Internet Shakespeare Editions

Author: William Shakespeare
Editor: Roger Apfelbaum
Not Peer Reviewed

Romeo and Juliet (Folio 1, 1623)


1105
Enter Benuolio and Mercutio.
Mer. Where the deule should this Romeo be? came he
not home to night?
Ben. Not to his Fathers, I spoke with his man.
Mer. Why that same pale hard-harted wench, that Ro-
1110saline torments him so, that he will sure run mad.
Ben. Tibalt, the kinsman to old Capulet, hath sent a Let-
ter to his Fathers house.
Mer. A challenge on my life.
Ben. Romeo will answere it.
1115Mer. Any man that can write, may answere a Letter.
Ben. Nay, he will answere the Letters Maister how he
dares, being dared.
Mer. Alas poore Romeo, he is already dead stab'd with
a white wenches blacke eye, runne through the eare with
1120a Loue song, the very pinne of his heart, cleft with the
blind Bowe-boyes but-shaft, and is he a man to encounter
Tybalt?
Ben. Why what is Tibalt?
Mer. More then Prince of Cats. Oh hee's the Couragi-
1125ous Captaine of Complements: he fights as you sing
pricksong, keeps time, distance, and proportion, he rests
his minum, one, two, and the third in your bosom: the ve-
ry butcher of a silk button, a Dualist, a Dualist: a Gentleman
of the very first house of the first and second cause: ah the
1130immortall Passado, the Punto reuerso, the Hay.
Ben. The what?
Mer. The Pox of such antique lisping affecting phan-
tacies, these new tuners of accent: Iesu a very good blade,
a very tall man, a very good whore. Why is not this a la-
1135mentable thing Grandsire, that we should be thus afflicted
with these strange flies: these fashion Mongers, these par-
don-mee's, who stand so much on the new form, that they
cannot sit at ease on the old bench. O their bones, their
bones.
1140
Enter Romeo.
Ben. Here comes Romeo, here comes Romeo.
Mer. Without his Roe, like a dryed Hering. O flesh,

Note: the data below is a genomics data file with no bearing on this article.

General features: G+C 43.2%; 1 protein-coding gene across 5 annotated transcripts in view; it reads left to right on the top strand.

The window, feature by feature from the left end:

flesh, how art thou fishified? Now is he for the numbers
that Petrarch flowed in: Laura to his Lady, was a kitchen
1145wench, marrie she had a better Loue to berime her: Dido
a dowdie, Cleopatra a Gipsie, Hellen and Hero, hildin(gs
and Harlots: Thisbie a gray eie or so, but not to the purpose.
Signior Romeo, Bon iour, there's a French salutation to your
French slop: you gaue vs the the counterfait fairely last
1150night.
Romeo. Good morrow to you both, what counterfeit
did I giue you?
Mer. The slip sir, the slip, can you not conceiue?
Rom. Pardon Mercutio, my businesse was great, and in
1155such a case as mine, a man may straine curtesie.
Mer. That's as much as to say, such a case as yours con-
strains a man to bow in the hams.
Rom. Meaning to cursie.
Mer. Thou hast most kindly hit it.
1160Rom. A most curteous exposition.
Mer. Nay, I am the very pinck of curtesie.
Rom. Pinke for flower.
Mer. Right.
Rom. Why then is my Pump well flowr'd.
1165Mer. Sure wit, follow me this ieast, now till thou hast
worne out thy Pump, that when the single sole of it is
worne, the ieast may remaine after the wearing, sole-
singular.
Rom. O single sol'd ieast,
1170Soly singular for the singlenesse.
Mer. Come betweene vs good Benuolio, my wits faints.
Rom. Swits and spurs,
Swits and spurs, or Ile crie a match.
Mer. Nay, if our wits run the Wild-Goose chase, I am
1175done: For thou hast more of the Wild-Goose in one of
thy wits, then I am sure I haue in my whole fiue. Was I
with you there for the Goose?
Rom. Thou wast neuer with mee for any thing, when
thou wast not there for the Goose.
1180Mer. I will bite thee by the eare for that iest.
Rom. Nay, good Goose bite not.
Mer. Thy wit is a very Bitter-sweeting,
It is a most sharpe sawce.
Rom. And is it not well seru'd into a Sweet-Goose?
1185Mer. Oh here's a wit of Cheuerell, that stretches from
an ynch narrow, to an ell broad.
Rom. I stretch it out for that word, broad, which added
to the Goose, proues thee farre and wide, abroad Goose.
Mer. Why is not this better now, then groning for
1190Loue, now art thou sociable, now art thou Romeo: now art
thou what thou art, by Art as well as by Nature, for this
driueling Loue is like a great Naturall, that runs lolling
vp and downe to hid his bable in a hole.
Ben. Stop there, stop there.
1195Mer. Thou desir'st me to stop in my tale against the
Ben. Thou would'st else haue made thy tale large.
Mer. O thou art deceiu'd, I would haue made it short,
or I was come to the whole depth of my tale, and meant
indeed to occupie the argument no longer.
1200
Enter Nurse and her man.
Rom. Here's goodly geare.
A sayle, a sayle.
Mer. Two, two: a Shirt and a Smocke.
Nur. Peter?
1205Peter. Anon.
Nur. My Fan Peter?